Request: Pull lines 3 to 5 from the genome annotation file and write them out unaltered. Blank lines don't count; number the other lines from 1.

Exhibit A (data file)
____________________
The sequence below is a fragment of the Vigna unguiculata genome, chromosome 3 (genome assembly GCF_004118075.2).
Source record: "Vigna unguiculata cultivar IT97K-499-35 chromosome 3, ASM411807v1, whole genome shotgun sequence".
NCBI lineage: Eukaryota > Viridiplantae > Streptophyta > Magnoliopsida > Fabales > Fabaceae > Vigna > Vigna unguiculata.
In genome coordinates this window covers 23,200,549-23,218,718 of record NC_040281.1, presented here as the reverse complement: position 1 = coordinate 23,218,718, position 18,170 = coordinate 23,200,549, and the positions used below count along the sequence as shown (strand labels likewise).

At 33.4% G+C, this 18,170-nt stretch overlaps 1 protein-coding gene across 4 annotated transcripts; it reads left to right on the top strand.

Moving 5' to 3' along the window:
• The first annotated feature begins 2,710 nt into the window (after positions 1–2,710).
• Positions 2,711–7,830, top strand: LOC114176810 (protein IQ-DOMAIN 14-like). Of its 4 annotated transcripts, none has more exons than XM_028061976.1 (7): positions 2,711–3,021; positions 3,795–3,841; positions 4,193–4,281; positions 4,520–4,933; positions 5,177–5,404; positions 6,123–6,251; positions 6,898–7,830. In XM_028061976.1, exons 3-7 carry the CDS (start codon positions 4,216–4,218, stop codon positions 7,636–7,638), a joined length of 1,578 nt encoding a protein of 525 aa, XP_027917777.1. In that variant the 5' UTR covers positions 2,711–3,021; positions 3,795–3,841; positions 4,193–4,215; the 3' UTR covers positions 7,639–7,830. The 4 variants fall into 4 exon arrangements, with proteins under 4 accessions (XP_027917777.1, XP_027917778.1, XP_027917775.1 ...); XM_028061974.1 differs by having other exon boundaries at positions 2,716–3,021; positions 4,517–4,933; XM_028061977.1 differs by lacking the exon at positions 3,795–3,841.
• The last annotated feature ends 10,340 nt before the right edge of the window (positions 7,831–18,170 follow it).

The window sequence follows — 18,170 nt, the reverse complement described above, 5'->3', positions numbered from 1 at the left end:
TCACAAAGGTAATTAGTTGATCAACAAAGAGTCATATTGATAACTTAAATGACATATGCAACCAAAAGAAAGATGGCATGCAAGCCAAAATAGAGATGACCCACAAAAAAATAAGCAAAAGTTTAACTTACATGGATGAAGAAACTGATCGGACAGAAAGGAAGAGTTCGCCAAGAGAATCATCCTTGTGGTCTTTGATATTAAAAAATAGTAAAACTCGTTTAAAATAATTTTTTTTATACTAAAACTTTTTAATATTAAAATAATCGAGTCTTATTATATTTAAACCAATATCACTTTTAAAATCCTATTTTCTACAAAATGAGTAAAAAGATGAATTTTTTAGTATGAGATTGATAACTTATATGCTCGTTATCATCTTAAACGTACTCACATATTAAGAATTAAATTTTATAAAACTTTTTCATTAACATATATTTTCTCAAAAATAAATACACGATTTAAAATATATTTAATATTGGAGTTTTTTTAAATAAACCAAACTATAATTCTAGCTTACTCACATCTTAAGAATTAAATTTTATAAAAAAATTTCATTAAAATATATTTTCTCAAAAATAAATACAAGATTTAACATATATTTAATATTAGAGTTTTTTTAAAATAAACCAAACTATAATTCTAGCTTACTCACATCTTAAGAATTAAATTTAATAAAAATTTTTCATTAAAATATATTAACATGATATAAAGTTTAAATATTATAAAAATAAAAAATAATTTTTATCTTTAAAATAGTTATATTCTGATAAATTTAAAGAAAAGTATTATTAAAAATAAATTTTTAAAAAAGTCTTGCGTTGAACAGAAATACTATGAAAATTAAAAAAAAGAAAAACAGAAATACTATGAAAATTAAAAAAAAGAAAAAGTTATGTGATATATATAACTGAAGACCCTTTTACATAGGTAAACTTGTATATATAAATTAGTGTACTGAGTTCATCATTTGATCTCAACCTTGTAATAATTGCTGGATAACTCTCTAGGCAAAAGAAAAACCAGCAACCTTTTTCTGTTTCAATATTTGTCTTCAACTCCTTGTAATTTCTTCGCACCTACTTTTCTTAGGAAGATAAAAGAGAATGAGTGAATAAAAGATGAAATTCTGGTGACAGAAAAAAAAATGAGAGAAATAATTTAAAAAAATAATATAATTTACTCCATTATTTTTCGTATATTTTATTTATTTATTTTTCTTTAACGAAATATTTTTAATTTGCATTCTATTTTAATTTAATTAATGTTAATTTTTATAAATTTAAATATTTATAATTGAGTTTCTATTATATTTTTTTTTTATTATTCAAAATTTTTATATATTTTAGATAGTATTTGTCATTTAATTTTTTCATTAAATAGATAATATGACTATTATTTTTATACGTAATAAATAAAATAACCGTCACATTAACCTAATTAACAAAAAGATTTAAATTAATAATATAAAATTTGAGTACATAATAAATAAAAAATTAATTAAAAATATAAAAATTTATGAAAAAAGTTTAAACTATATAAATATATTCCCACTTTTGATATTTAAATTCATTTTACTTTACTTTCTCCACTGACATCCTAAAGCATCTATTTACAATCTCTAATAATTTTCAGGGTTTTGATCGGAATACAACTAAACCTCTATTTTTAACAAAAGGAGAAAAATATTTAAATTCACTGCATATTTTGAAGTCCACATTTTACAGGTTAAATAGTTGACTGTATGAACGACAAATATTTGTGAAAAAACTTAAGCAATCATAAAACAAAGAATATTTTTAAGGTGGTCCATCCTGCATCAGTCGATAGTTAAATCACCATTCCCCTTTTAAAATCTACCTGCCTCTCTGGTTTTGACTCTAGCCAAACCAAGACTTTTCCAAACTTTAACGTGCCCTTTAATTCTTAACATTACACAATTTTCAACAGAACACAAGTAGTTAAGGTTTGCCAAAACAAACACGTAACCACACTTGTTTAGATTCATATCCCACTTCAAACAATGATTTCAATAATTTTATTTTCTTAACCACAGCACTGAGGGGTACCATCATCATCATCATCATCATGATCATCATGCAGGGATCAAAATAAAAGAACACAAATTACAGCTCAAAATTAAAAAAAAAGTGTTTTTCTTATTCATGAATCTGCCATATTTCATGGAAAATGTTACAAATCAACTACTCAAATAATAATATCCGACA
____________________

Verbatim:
NCBI lineage: Eukaryota > Viridiplantae > Streptophyta > Magnoliopsida > Fabales > Fabaceae > Vigna > Vigna unguiculata.
In genome coordinates this window covers 23,200,549-23,218,718 of record NC_040281.1, presented here as the reverse complement: position 1 = coordinate 23,218,718, position 18,170 = coordinate 23,200,549, and the positions used below count along the sequence as shown (strand labels likewise).

At 33.4% G+C, this 18,170-nt stretch overlaps 1 protein-coding gene across 4 annotated transcripts; it reads left to right on the top strand.